The SNC also wants Russia, which vetoed action against Damascus in the U.N. Security Council, to persuade the regime to allow safe passage to humanitarian convoys carrying aid to civilians. The corridors would run from Lebanon to the besieged city of Homs, from Turkey to Idlib and from Jordan to Deraa, she said.
“In order to not militarize, the idea is to ask Russia to exert pressure on the regime not to target humanitarian corridors,” she said.
China has refrained from supporting Russia’s attack on the Friends of Syria meeting later this week, “in a move that shows a small but potentially significant political gap between Moscow and Beijing,” reports suggest:
Beijing’s more emollient stance – part of a flurry of diplomatic activity on Syria this week – highlights how Chinese policy is motivated primarily by a general doctrine of non-intervention rather than the kind of direct political and security ties that link Damascus and Moscow.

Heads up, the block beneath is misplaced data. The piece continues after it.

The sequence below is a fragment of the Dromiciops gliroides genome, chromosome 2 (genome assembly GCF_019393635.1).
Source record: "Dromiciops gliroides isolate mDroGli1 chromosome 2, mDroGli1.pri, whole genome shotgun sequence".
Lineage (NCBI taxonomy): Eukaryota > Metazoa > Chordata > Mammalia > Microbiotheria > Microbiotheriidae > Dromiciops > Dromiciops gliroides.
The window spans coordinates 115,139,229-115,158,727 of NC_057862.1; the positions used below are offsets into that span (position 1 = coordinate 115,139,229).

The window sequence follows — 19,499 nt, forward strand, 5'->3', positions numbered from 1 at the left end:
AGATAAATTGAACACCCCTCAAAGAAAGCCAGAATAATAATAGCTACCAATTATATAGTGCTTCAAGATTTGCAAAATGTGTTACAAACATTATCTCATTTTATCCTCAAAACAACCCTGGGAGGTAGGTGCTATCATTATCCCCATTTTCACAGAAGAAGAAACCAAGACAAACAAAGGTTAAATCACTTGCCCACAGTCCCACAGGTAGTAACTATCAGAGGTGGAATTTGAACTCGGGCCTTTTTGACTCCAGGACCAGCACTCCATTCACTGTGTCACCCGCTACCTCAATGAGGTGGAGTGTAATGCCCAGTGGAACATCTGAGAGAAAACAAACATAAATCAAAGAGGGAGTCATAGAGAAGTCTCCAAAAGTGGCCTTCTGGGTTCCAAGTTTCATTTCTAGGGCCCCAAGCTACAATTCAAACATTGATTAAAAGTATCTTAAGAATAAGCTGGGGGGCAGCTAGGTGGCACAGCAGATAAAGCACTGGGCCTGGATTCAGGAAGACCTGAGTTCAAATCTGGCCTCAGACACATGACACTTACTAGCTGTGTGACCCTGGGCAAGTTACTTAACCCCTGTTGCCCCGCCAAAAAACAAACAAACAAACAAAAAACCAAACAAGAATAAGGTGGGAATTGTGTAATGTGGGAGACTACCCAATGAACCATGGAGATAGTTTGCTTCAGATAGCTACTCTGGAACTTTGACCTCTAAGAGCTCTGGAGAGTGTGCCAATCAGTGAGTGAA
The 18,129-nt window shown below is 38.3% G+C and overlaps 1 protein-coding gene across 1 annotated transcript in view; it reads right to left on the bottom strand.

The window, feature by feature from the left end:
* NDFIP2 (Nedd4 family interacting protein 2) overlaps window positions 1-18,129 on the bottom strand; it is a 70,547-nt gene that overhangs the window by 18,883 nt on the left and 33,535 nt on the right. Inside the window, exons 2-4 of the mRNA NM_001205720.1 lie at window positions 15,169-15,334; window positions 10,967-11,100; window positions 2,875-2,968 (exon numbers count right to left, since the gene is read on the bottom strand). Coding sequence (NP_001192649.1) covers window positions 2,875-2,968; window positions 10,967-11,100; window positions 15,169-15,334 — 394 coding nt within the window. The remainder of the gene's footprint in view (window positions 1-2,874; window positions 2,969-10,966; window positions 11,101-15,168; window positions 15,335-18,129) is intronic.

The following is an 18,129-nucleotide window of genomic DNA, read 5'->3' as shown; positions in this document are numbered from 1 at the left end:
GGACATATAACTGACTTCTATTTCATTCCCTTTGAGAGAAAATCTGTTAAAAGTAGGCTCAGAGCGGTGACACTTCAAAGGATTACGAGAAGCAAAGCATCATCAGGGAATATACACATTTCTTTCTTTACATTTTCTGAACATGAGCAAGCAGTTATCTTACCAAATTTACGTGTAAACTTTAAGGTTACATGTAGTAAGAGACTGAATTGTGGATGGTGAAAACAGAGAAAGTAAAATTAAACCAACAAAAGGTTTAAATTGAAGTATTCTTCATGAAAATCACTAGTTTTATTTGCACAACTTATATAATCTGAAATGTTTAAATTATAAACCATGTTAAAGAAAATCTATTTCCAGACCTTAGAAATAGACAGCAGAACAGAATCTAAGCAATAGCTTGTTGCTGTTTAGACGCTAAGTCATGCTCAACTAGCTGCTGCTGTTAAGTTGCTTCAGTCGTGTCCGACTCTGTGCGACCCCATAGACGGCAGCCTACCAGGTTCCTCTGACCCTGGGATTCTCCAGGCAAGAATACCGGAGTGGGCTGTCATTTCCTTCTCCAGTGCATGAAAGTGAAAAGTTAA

“Russia’s position is a bit harder, a bit more clear-cut, and China is more low-key,” says Li Weijian of the Shanghai Institute for International Studies.
While Moscow has a long history of close ties with the Assad government and is the country’s largest arms supplier, Beijing’s handling of the Syria crisis is much less driven by such direct interests, say Chinese specialists. China has less than $20m in investment in Syria, and about 30 companies and little more than 100 workers – a far smaller number than the 30,000 who had to be repatriated from Libya.
The “Friends of Syria” meeting is “part of our ongoing efforts with our friends, allies, and the Syrian opposition to crystallize next steps to halt the slaughter of the Syrian people and pursue a transition to democracy in Syria,” said U.S. State Department spokeswoman Victoria Nuland.